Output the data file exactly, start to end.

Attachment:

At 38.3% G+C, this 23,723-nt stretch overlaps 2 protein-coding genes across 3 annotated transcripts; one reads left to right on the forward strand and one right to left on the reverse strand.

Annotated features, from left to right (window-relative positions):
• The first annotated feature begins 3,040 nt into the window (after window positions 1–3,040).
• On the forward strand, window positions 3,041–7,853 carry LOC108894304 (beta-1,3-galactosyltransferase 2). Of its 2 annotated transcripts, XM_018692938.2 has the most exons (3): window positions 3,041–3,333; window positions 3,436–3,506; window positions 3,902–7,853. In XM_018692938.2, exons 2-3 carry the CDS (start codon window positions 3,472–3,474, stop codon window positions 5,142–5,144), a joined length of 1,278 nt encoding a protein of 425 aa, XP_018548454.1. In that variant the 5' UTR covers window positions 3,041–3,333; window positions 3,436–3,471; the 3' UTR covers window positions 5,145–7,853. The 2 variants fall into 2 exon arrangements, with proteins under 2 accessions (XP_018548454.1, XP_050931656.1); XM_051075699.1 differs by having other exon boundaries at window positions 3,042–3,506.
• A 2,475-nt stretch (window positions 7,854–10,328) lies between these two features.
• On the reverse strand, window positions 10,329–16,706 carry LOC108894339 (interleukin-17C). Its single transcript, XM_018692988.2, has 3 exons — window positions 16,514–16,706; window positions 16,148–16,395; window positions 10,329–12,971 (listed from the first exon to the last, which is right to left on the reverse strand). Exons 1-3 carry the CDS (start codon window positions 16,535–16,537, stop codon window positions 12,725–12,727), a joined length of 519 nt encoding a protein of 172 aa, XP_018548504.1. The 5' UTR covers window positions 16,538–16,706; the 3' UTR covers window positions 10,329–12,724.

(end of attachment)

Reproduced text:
At 38.3% G+C, this 23,723-nt stretch overlaps 2 protein-coding genes across 3 annotated transcripts; one reads left to right on the forward strand and one right to left on the reverse strand.

Annotated features, from left to right (window-relative positions):
• The first annotated feature begins 3,040 nt into the window (after window positions 1–3,040).
• On the forward strand, window positions 3,041–7,853 carry LOC108894304 (beta-1,3-galactosyltransferase 2). Of its 2 annotated transcripts, XM_018692938.2 has the most exons (3): window positions 3,041–3,333; window positions 3,436–3,506; window positions 3,902–7,853. In XM_018692938.2, exons 2-3 carry the CDS (start codon window positions 3,472–3,474, stop codon window positions 5,142–5,144), a joined length of 1,278 nt encoding a protein of 425 aa, XP_018548454.1. In that variant the 5' UTR covers window positions 3,041–3,333; window positions 3,436–3,471; the 3' UTR covers window positions 5,145–7,853. The 2 variants fall into 2 exon arrangements, with proteins under 2 accessions (XP_018548454.1, XP_050931656.1); XM_051075699.1 differs by having other exon boundaries at window positions 3,042–3,506.
• A 2,475-nt stretch (window positions 7,854–10,328) lies between these two features.
• On the reverse strand, window positions 10,329–16,706 carry LOC108894339 (interleukin-17C). Its single transcript, XM_018692988.2, has 3 exons — window positions 16,514–16,706; window positions 16,148–16,395; window positions 10,329–12,971 (listed from the first exon to the last, which is right to left on the reverse strand). Exons 1-3 carry the CDS (start codon window positions 16,535–16,537, stop codon window positions 12,725–12,727), a joined length of 519 nt encoding a protein of 172 aa, XP_018548504.1. The 5' UTR covers window positions 16,538–16,706; the 3' UTR covers window positions 10,329–12,724.